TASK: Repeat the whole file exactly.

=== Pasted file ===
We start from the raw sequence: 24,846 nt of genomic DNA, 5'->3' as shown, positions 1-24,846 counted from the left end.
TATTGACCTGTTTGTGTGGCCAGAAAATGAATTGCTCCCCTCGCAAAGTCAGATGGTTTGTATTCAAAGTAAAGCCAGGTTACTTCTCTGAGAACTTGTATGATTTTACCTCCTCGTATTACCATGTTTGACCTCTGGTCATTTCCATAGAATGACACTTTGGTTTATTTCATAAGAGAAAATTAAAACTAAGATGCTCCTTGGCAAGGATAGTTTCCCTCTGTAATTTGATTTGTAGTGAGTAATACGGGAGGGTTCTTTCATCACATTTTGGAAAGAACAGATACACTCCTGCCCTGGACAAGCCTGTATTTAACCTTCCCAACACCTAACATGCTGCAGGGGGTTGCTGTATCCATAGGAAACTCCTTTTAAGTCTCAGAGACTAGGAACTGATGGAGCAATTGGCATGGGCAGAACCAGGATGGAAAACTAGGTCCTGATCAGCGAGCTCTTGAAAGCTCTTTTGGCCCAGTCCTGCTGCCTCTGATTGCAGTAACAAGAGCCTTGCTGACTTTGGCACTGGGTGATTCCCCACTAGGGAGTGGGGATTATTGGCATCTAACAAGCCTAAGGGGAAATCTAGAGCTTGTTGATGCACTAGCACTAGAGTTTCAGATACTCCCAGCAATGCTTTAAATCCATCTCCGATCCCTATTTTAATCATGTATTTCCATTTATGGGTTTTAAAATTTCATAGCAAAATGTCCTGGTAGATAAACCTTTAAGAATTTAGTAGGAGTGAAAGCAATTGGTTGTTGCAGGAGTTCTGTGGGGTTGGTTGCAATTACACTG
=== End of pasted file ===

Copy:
We start from the raw sequence: 24,846 nt of genomic DNA, 5'->3' as shown, positions 1-24,846 counted from the left end.
TATTGACCTGTTTGTGTGGCCAGAAAATGAATTGCTCCCCTCGCAAAGTCAGATGGTTTGTATTCAAAGTAAAGCCAGGTTACTTCTCTGAGAACTTGTATGATTTTACCTCCTCGTATTACCATGTTTGACCTCTGGTCATTTCCATAGAATGACACTTTGGTTTATTTCATAAGAGAAAATTAAAACTAAGATGCTCCTTGGCAAGGATAGTTTCCCTCTGTAATTTGATTTGTAGTGAGTAATACGGGAGGGTTCTTTCATCACATTTTGGAAAGAACAGATACACTCCTGCCCTGGACAAGCCTGTATTTAACCTTCCCAACACCTAACATGCTGCAGGGGGTTGCTGTATCCATAGGAAACTCCTTTTAAGTCTCAGAGACTAGGAACTGATGGAGCAATTGGCATGGGCAGAACCAGGATGGAAAACTAGGTCCTGATCAGCGAGCTCTTGAAAGCTCTTTTGGCCCAGTCCTGCTGCCTCTGATTGCAGTAACAAGAGCCTTGCTGACTTTGGCACTGGGTGATTCCCCACTAGGGAGTGGGGATTATTGGCATCTAACAAGCCTAAGGGGAAATCTAGAGCTTGTTGATGCACTAGCACTAGAGTTTCAGATACTCCCAGCAATGCTTTAAATCCATCTCCGATCCCTATTTTAATCATGTATTTCCATTTATGGGTTTTAAAATTTCATAGCAAAATGTCCTGGTAGATAAACCTTTAAGAATTTAGTAGGAGTGAAAGCAATTGGTTGTTGCAGGAGTTCTGTGGGGTTGGTTGCAATTACACTG